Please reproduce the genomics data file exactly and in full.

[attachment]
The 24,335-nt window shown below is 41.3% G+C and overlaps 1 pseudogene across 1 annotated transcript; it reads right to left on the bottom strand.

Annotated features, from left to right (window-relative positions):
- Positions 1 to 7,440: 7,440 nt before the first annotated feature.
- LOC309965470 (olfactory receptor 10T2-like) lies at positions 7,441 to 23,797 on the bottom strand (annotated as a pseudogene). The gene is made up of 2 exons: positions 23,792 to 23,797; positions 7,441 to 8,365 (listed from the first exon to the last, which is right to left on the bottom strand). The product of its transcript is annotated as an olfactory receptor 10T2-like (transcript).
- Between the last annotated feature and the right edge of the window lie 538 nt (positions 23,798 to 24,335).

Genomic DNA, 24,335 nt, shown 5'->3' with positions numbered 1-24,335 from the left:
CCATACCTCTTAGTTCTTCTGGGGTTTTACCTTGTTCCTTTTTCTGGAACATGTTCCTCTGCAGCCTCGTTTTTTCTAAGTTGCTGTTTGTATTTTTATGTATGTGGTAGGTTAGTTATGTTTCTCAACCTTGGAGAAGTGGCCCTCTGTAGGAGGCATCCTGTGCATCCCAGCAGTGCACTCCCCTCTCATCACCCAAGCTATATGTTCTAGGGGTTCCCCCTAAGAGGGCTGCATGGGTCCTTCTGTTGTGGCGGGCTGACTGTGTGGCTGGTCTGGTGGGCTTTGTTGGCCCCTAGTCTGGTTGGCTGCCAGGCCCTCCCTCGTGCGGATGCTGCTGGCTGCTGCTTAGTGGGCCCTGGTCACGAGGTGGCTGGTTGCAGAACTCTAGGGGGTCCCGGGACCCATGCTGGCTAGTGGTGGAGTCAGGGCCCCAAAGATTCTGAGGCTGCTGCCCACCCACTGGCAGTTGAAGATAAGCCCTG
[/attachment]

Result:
The 24,335-nt window shown below is 41.3% G+C and overlaps 1 pseudogene across 1 annotated transcript; it reads right to left on the bottom strand.

Annotated features, from left to right (window-relative positions):
- Positions 1 to 7,440: 7,440 nt before the first annotated feature.
- LOC309965470 (olfactory receptor 10T2-like) lies at positions 7,441 to 23,797 on the bottom strand (annotated as a pseudogene). The gene is made up of 2 exons: positions 23,792 to 23,797; positions 7,441 to 8,365 (listed from the first exon to the last, which is right to left on the bottom strand). The product of its transcript is annotated as an olfactory receptor 10T2-like (transcript).
- Between the last annotated feature and the right edge of the window lie 538 nt (positions 23,798 to 24,335).

Genomic DNA, 24,335 nt, shown 5'->3' with positions numbered 1-24,335 from the left:
CCATACCTCTTAGTTCTTCTGGGGTTTTACCTTGTTCCTTTTTCTGGAACATGTTCCTCTGCAGCCTCGTTTTTTCTAAGTTGCTGTTTGTATTTTTATGTATGTGGTAGGTTAGTTATGTTTCTCAACCTTGGAGAAGTGGCCCTCTGTAGGAGGCATCCTGTGCATCCCAGCAGTGCACTCCCCTCTCATCACCCAAGCTATATGTTCTAGGGGTTCCCCCTAAGAGGGCTGCATGGGTCCTTCTGTTGTGGCGGGCTGACTGTGTGGCTGGTCTGGTGGGCTTTGTTGGCCCCTAGTCTGGTTGGCTGCCAGGCCCTCCCTCGTGCGGATGCTGCTGGCTGCTGCTTAGTGGGCCCTGGTCACGAGGTGGCTGGTTGCAGAACTCTAGGGGGTCCCGGGACCCATGCTGGCTAGTGGTGGAGTCAGGGCCCCAAAGATTCTGAGGCTGCTGCCCACCCACTGGCAGTTGAAGATAAGCCCTG